Emily Winerock and Emma Atwood both address the use of dance as metaphor in two of Shakespeare's plays. Winerock argues that scholars would benefit from paying attention to the meanings of dance in plays like Romeo and Juliet, particularly "how Shakespeare used audio-visual forms such as dance to complement or complicate spoken dialogue." Atwood focuses on Much Ado About Nothing to argue that dance becomes an "embodied metaphor that bridges the gap between text and performance and extends to the larger themes of masquerade and mistaken identity that permeate the play." Both Winerock and Atwood extend beyond the Shakespearean texts to how the "embodied metaphor" of dance might be performed. Winerock brings her experience as a dancer and choreographer to bear on a discussion of The Bard's Galliard, her staged interpretation of scenes from Romeo and Juliet and Henry VIII using early modern dance manuals. Atwood turns to Joss Whedon's 2012 film version of Much Ado to analyze how although it excludes Beatrice and Benedick from dancing, the film nonetheless uses aerial acrobatics to illuminate their relationship. Atwood skillfully connects Whedon's acrobats to the tradition of early modern rope dancing, which provides a visual reminder of "the precarious position of love extolled by the play."
Like Atwood, Linda McJannet and Madhavi Biswas are concerned with the ways in which dance is used in film adaptations of Shakespeare. McJannet, like Winerock, examines act 1, scene 5 of Romeo and Juliet (the Capulet ball) and its realization in twentieth century films by George Cukor (1936), Franco Zeffirelli (1968), and Baz Luhrmann (1996). She reveals that each film devotes "ten or more minutes to this pivotal scene" but ultimately creates "strikingly different effects." The ball scene provides opportunities for the directors to "put their creative stamp on Shakespeare's decision to rely on nonverbal communication . . . to establish and build the lovers' relationship." Biswas turns to the song-and-dance numbers in the 2006 film Omkara, a Hindi-language version of Othello. She argues that a close look at the dance numbers reveals the expanded roles they provide for the women characters, particularly Bianca (here renamed Billo); yet they also testify to how women are the targets of scopophilia and surveillance. Biswas focuses on the ways in which an elaborate waist ornament worn by Billo, which is the equivalent of the handkerchief from Othello, becomes "a visual symbol of female sexuality both exploited as well as literally policed" in the dance scenes.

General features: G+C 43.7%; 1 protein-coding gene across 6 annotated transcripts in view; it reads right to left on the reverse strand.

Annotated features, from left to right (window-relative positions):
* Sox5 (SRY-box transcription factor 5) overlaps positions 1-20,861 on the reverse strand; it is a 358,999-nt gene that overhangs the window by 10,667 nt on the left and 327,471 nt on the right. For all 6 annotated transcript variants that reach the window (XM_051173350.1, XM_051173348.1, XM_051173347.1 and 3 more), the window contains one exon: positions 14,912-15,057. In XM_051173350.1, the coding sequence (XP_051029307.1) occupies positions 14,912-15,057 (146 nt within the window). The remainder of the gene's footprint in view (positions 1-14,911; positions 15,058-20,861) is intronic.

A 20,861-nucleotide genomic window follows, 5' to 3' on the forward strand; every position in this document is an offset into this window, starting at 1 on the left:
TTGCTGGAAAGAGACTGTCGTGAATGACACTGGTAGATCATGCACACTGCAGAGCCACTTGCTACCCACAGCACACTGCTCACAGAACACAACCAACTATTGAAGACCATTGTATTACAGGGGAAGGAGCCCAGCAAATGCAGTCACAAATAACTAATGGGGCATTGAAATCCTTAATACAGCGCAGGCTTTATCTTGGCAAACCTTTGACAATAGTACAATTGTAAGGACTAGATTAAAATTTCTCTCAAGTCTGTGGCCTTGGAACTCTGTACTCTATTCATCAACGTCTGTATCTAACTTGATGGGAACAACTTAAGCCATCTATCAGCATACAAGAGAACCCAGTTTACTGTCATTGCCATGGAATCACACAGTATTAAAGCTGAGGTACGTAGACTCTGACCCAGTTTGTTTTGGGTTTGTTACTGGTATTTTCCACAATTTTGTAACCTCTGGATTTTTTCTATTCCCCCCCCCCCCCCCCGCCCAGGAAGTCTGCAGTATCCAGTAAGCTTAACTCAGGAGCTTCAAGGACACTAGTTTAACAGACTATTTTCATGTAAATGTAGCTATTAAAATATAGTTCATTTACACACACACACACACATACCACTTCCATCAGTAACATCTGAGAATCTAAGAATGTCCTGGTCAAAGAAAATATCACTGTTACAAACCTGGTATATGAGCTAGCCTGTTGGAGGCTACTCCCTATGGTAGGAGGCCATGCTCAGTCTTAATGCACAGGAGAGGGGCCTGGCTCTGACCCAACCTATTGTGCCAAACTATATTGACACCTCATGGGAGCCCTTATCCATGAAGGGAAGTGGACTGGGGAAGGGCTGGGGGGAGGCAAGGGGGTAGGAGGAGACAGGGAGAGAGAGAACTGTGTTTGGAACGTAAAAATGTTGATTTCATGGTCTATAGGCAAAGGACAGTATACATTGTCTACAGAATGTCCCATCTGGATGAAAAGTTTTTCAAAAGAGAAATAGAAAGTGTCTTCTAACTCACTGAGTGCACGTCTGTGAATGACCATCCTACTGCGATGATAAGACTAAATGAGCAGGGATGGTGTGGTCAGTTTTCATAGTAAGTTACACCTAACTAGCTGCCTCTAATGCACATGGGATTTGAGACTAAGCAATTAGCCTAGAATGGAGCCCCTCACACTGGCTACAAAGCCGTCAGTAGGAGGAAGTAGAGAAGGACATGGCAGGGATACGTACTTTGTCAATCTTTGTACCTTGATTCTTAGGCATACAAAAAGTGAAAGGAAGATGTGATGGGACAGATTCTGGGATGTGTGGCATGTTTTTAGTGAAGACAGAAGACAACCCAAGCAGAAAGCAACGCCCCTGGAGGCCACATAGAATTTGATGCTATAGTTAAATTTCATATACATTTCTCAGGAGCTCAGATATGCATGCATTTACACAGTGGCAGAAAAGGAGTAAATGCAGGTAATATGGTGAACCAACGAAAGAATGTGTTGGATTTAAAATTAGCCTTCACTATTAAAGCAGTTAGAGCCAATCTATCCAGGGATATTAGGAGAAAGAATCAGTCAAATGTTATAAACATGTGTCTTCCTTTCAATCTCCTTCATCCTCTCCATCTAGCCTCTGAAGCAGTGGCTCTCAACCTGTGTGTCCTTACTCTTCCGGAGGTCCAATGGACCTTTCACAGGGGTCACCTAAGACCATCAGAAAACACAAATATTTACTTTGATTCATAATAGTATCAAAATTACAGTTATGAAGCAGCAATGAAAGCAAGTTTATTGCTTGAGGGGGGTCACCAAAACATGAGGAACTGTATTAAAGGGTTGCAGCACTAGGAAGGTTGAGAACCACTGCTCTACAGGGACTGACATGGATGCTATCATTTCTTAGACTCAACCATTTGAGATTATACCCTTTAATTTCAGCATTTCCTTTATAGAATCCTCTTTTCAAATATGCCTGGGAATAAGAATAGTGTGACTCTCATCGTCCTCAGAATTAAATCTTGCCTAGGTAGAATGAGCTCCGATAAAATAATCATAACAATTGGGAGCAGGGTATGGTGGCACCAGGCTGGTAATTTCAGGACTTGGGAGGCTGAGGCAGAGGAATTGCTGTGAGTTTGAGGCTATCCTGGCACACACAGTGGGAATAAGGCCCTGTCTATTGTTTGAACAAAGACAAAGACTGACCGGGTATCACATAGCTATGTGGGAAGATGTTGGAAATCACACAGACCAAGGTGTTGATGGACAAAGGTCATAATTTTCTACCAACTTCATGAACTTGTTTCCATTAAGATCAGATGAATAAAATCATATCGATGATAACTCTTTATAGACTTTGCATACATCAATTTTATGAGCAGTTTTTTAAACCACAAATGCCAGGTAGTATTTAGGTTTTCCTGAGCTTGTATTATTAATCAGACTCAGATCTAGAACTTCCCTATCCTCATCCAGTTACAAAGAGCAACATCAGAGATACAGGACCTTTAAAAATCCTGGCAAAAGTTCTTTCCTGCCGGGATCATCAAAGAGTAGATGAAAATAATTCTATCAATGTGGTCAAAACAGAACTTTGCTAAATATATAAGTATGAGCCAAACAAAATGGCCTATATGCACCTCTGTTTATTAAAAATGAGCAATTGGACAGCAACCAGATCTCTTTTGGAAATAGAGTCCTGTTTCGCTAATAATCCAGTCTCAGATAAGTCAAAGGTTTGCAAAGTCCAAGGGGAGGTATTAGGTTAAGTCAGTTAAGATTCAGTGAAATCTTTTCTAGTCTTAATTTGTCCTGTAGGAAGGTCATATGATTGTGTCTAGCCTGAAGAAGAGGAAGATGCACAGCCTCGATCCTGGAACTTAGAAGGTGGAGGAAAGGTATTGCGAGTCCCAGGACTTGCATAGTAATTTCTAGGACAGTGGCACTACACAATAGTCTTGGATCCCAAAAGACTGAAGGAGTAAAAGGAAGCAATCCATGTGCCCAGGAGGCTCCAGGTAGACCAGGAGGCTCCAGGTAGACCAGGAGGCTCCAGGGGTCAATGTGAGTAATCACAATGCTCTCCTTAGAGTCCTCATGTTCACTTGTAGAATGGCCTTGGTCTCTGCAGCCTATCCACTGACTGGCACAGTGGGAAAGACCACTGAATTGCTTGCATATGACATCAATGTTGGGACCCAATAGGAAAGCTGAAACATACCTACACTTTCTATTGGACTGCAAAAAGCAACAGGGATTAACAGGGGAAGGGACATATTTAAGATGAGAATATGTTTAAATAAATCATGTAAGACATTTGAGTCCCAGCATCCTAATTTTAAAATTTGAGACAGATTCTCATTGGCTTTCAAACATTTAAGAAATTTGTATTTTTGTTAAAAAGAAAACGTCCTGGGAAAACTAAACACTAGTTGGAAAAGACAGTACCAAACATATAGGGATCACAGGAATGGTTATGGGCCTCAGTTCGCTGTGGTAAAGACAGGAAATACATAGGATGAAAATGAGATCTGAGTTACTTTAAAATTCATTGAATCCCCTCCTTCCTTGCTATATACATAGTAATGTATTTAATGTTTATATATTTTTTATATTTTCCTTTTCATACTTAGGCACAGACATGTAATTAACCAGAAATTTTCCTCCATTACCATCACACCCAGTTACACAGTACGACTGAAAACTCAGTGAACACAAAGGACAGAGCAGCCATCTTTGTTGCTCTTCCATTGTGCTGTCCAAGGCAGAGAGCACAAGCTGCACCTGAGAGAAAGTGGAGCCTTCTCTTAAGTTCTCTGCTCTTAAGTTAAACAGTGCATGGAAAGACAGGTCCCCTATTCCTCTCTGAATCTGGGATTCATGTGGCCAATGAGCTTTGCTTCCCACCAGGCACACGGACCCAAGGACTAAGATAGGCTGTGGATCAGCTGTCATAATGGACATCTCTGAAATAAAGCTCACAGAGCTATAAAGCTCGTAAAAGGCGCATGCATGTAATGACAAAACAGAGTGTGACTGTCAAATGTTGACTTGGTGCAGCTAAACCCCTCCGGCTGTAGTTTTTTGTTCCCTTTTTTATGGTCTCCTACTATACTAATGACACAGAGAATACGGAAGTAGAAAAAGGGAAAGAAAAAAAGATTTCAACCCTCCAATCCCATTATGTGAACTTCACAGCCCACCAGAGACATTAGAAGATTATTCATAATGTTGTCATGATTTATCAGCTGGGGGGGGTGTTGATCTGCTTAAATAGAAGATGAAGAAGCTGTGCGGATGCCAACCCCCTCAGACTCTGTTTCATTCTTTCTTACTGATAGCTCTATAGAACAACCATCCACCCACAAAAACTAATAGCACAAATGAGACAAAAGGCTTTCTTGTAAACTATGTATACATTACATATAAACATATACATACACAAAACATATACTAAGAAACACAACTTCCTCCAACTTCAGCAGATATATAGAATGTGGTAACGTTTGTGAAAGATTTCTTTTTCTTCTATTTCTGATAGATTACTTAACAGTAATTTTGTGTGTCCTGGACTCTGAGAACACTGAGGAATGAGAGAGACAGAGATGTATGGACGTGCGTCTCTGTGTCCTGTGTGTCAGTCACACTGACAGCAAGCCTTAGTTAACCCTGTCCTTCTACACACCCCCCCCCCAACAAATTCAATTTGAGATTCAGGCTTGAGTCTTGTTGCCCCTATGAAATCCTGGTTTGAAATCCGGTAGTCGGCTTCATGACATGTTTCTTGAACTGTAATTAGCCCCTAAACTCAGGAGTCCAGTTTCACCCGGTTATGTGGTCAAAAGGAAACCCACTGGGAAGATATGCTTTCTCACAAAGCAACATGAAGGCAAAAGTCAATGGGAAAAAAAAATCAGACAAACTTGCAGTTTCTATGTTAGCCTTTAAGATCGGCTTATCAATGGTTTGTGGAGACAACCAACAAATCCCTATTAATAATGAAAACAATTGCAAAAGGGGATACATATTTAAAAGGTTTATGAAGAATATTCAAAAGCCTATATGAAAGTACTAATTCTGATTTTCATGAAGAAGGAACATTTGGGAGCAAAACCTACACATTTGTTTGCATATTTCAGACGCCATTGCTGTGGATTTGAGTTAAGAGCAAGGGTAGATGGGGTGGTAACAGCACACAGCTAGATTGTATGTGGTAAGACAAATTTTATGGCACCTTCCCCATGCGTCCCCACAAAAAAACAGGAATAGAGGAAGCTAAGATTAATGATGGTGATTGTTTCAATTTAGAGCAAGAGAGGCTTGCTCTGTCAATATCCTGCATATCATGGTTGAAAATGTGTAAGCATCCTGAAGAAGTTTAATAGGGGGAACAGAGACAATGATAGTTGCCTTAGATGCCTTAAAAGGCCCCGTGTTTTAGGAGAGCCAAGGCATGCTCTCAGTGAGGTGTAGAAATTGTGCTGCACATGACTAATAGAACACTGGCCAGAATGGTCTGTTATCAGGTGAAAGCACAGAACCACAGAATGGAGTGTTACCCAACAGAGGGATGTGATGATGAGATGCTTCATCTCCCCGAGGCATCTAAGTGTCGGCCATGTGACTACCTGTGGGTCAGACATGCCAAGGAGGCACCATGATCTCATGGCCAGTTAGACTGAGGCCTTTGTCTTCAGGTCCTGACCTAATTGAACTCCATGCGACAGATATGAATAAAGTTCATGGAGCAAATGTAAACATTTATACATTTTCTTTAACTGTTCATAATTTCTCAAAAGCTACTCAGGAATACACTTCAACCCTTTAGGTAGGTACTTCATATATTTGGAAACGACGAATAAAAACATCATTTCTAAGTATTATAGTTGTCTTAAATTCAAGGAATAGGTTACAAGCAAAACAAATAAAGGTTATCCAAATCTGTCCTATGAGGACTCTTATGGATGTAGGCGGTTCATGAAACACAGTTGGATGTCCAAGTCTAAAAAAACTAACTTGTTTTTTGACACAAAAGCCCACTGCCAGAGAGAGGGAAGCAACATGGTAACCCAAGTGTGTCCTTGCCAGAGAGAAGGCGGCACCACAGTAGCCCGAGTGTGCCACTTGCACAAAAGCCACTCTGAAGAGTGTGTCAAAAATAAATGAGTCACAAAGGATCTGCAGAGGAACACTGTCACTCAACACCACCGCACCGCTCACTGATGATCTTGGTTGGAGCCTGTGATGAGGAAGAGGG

While film adaptations add dance to the plays and retain spoken language (although not always Shakespeare's language, as in Omkara), theater and ballet adaptations can dispense with words entirely, relying on choreography and the bodies of dancers to tell the stories. Sheila Cavanagh investigates how Washington D.C.-based Synetic Theatre creates wordless dance-focused productions of Shakespeare that "push against definitional boundaries," using their 2014 performance of Much Ado About Nothing as a representative example. Although Synetic's productions are highly choreographed and use dance imagery that is both enjoyable and accessible for their audiences, Cavanagh reveals how they also convey meaning through "shared cultural references" that incorporate film, visual arts, popular music, and mainstream media. She also notes that Synetic has been successful despite resistance to excising Shakespeare's language, demonstrating that "these stories can be told effectively without vocalization."